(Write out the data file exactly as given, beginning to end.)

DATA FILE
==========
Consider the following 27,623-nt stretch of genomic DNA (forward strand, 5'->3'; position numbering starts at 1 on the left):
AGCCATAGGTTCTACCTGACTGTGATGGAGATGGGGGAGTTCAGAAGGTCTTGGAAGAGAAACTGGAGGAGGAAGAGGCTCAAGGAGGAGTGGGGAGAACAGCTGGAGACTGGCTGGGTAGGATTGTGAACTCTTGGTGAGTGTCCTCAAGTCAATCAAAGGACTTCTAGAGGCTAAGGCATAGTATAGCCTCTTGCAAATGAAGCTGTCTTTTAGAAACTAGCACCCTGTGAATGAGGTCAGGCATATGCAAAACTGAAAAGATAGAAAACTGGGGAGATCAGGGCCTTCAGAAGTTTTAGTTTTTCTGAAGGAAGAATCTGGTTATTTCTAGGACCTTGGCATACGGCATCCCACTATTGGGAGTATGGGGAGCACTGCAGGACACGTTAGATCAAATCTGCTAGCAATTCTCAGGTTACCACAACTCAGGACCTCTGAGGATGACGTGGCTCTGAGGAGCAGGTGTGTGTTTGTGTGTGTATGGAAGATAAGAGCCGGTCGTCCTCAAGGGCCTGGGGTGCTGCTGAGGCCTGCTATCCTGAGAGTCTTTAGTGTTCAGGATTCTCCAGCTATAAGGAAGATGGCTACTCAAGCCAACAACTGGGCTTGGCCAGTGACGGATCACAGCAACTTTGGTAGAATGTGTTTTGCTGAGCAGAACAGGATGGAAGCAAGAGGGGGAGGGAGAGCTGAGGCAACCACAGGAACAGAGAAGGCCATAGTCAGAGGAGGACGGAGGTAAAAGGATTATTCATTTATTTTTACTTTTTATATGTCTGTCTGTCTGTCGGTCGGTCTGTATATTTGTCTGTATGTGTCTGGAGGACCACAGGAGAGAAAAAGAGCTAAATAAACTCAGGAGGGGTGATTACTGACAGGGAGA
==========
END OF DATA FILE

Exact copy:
Consider the following 27,623-nt stretch of genomic DNA (forward strand, 5'->3'; position numbering starts at 1 on the left):
AGCCATAGGTTCTACCTGACTGTGATGGAGATGGGGGAGTTCAGAAGGTCTTGGAAGAGAAACTGGAGGAGGAAGAGGCTCAAGGAGGAGTGGGGAGAACAGCTGGAGACTGGCTGGGTAGGATTGTGAACTCTTGGTGAGTGTCCTCAAGTCAATCAAAGGACTTCTAGAGGCTAAGGCATAGTATAGCCTCTTGCAAATGAAGCTGTCTTTTAGAAACTAGCACCCTGTGAATGAGGTCAGGCATATGCAAAACTGAAAAGATAGAAAACTGGGGAGATCAGGGCCTTCAGAAGTTTTAGTTTTTCTGAAGGAAGAATCTGGTTATTTCTAGGACCTTGGCATACGGCATCCCACTATTGGGAGTATGGGGAGCACTGCAGGACACGTTAGATCAAATCTGCTAGCAATTCTCAGGTTACCACAACTCAGGACCTCTGAGGATGACGTGGCTCTGAGGAGCAGGTGTGTGTTTGTGTGTGTATGGAAGATAAGAGCCGGTCGTCCTCAAGGGCCTGGGGTGCTGCTGAGGCCTGCTATCCTGAGAGTCTTTAGTGTTCAGGATTCTCCAGCTATAAGGAAGATGGCTACTCAAGCCAACAACTGGGCTTGGCCAGTGACGGATCACAGCAACTTTGGTAGAATGTGTTTTGCTGAGCAGAACAGGATGGAAGCAAGAGGGGGAGGGAGAGCTGAGGCAACCACAGGAACAGAGAAGGCCATAGTCAGAGGAGGACGGAGGTAAAAGGATTATTCATTTATTTTTACTTTTTATATGTCTGTCTGTCTGTCGGTCGGTCTGTATATTTGTCTGTATGTGTCTGGAGGACCACAGGAGAGAAAAAGAGCTAAATAAACTCAGGAGGGGTGATTACTGACAGGGAGA